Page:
- The Reserve Bank of Australia has revealed a “paradoxical” surge in demand for cash during the coronavirus pandemic.
- While many Australians move to card transactions, the RBA has had to increase the cash in circulation from $83 billion to $94 billion due to increased demand for bank notes.
- “Some people seem to be wanting to keep some extra money at home,” RBA Governor Philip Lowe told a parliamentary committee on Friday as he foreshadowed the economic challenges facing the country.
- Visit Business Insider Australia’s homepage for more stories.
The central bank has seen a sharp uptick in Australians stocking up on banknotes in recent months on the back of growing financial concerns.
Fronting a parliamentary committee on Friday, the Reserve Bank of Australia Governor Philip Lowe acknowledged that there was an undercurrent of anxiety in the community.
“While COVID-19 has accelerated the shift to electronic payments, there has, paradoxically, also been record demand for banknotes,” he said in his opening statement.
“Some people seem to be wanting to keep some extra money at home. The result has been that the stock of banknotes on issue has increased from $83 billion in February to $94 billion today.”
The $11 billion surge is even more significant when considering that the average consumer is shirking cash. Spending data shows an increasing dependence on card transactions, with cash withdrawals halving at the start of the pandemic.
Still, a small group have simultaneously taken out disproportionate amounts of cash; “into the millions” by the RBA’s reckoning. They have perhaps been startled by the prospect of recession, negative interest rates – which the RBA says are “extraordinarily unlikely” – and to a smaller extent, a ban on cash transactions over $10,000.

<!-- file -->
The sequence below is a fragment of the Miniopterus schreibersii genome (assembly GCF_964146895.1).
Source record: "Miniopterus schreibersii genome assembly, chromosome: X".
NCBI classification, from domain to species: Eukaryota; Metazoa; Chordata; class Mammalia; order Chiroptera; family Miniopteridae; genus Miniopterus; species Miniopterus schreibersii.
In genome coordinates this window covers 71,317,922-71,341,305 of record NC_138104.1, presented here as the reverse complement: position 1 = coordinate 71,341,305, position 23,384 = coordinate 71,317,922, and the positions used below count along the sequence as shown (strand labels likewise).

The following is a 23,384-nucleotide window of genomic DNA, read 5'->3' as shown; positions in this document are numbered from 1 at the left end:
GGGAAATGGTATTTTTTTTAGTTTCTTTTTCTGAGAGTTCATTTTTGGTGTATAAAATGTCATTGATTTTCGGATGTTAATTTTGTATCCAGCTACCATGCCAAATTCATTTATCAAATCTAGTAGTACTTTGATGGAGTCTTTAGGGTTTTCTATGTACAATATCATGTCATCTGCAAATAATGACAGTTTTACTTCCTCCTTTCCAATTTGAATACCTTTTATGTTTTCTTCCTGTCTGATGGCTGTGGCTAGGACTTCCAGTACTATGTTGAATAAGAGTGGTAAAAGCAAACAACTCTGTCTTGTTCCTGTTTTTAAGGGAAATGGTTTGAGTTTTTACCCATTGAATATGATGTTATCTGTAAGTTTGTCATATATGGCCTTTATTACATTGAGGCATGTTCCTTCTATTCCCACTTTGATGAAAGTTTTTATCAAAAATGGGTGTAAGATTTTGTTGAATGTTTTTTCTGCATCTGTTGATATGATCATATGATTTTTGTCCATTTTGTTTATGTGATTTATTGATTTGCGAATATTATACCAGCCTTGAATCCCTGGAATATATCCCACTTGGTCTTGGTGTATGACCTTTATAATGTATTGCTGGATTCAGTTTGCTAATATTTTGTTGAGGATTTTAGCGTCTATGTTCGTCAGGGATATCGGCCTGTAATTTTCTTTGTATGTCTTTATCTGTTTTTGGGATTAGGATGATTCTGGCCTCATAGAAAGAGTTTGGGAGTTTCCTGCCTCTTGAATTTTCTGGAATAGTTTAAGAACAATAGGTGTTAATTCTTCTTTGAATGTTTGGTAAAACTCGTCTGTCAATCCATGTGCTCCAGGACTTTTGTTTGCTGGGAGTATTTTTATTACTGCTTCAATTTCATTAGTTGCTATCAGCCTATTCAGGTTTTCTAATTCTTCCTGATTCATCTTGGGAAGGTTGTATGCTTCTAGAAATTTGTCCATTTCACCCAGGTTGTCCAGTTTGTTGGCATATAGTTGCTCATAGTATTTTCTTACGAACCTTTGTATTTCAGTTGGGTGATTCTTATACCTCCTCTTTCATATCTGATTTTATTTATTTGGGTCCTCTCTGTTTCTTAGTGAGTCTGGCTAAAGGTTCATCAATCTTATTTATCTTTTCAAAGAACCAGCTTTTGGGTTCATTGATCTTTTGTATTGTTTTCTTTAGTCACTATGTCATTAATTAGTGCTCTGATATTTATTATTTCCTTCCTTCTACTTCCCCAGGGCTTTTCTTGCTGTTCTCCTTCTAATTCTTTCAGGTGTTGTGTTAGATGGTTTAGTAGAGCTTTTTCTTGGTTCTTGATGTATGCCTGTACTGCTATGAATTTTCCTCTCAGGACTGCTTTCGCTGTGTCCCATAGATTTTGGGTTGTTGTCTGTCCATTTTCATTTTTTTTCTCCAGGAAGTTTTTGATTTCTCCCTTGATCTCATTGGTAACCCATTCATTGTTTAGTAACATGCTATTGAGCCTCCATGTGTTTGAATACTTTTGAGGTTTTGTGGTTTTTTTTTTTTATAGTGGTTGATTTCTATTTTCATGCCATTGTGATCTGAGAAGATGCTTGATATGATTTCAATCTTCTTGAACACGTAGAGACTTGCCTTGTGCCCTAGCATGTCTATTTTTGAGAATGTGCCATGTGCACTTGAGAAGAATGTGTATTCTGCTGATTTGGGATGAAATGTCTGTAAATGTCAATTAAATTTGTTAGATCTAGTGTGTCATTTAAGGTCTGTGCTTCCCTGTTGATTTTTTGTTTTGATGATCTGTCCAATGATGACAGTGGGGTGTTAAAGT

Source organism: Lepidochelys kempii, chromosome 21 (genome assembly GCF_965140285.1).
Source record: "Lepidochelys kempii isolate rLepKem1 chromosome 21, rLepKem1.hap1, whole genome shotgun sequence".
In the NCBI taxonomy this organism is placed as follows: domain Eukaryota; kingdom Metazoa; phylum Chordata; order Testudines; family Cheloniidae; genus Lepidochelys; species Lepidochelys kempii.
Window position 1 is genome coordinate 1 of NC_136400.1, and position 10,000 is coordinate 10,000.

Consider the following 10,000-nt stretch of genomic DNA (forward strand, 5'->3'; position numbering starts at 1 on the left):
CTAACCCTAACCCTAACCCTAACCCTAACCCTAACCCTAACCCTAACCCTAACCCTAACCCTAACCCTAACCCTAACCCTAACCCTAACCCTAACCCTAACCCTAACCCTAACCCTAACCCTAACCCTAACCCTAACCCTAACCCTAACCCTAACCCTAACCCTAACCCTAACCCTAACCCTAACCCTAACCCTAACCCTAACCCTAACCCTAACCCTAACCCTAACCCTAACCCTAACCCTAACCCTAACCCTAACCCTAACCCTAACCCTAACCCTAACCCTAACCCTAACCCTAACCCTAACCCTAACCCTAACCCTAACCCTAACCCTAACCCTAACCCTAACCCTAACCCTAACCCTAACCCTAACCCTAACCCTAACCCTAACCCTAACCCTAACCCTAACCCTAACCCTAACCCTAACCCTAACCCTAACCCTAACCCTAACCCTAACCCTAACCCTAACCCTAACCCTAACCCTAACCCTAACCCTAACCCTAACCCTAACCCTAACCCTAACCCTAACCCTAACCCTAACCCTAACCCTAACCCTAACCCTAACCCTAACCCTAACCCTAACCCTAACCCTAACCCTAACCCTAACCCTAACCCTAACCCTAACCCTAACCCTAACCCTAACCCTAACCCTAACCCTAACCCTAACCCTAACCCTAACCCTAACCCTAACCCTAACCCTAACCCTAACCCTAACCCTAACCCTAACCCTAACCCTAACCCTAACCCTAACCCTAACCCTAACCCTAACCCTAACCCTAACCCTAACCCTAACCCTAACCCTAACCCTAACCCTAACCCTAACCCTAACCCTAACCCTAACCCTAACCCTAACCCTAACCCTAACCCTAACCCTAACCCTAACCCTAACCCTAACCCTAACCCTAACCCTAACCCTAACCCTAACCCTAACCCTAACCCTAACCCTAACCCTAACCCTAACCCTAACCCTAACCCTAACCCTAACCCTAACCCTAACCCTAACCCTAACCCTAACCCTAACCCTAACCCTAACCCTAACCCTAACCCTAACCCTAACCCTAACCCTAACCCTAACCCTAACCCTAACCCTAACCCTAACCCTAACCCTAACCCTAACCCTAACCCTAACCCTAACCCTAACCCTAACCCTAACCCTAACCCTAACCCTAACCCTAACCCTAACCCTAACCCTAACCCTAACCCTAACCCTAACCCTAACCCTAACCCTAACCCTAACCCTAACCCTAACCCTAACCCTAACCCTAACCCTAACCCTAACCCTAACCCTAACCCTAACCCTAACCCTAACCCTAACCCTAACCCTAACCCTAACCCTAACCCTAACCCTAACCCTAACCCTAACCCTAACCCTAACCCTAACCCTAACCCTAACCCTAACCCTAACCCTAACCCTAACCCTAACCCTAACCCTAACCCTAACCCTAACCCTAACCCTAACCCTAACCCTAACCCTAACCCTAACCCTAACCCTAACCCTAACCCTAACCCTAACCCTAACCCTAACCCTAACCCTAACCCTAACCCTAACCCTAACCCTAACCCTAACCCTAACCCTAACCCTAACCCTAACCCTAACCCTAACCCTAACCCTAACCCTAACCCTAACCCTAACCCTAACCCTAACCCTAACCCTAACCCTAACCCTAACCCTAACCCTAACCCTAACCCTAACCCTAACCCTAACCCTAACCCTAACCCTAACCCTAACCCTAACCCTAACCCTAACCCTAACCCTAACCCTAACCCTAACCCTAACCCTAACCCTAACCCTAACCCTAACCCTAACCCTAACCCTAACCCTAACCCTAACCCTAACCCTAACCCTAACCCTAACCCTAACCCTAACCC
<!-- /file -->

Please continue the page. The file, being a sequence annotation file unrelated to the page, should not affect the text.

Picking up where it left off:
The central bank, however, says it has dealt with the rise in withdrawals.
“We have met this extra demand despite our main storage vault being located in one of the coronavirus hotspots in Melbourne,” Lowe said.
It comes as the economy faces its first recession since the early 1990s.
“We do not yet have the GDP data for the June quarter, but it will show the biggest economic contraction in many decades, likely to be around 7%,” he said. “If there is any good news to be found here, it is that this decline is not as large as initially feared.”
With the number of unemployed Australians hitting one million in July and rising, Lowe noted the fact it has “not been as bad as expected”.
“Hours worked were initially expected to fall by a staggering 20% over the first half of this year. The actual fall has been around half of this, largely due to Australia’s initial success in containing the virus and the earlier-than-expected easing of some restrictions,” he said.
However, while that may be the case, he maintained that easing unemployment should remain Australia’s number one priority. After all, the RBA forecasts it will sit at 10% going into next year and remain above 7% in the years to follow.
While that’s well-above its pre-pandemic 5.2%, it may also be wildly optimistic, according to IFM Investors chief economist Alex Joiner.
“The RBA [is] forecasting the biggest and longest recession in Australia’s modern history with the best recovery in the labour market, largely off JobKeeper working not only to provide income but also rapid re-employment,” he said in a tweet.
Whether those forecasts com to fruition remain to be seen, but the RBA has ruled out the idea that it will get there via modern monetary theory (MMT).
“One monetary policy option that has been the subject of public discussion over recent months is the possibility of the RBA creating money to directly finance government spending. For some, this offers the possibility of a ‘free lunch’,” Lowe said.
“The reality, though, is that there is no free lunch. There is no magic pudding. There is no way of putting aside the government’s budget constraint permanently.”
With the RBA largely out of new ideas, Lowe expects the federal government will need to continue to offer support to see the country throw the storm.
Some Australians, however, are evidently not convinced.
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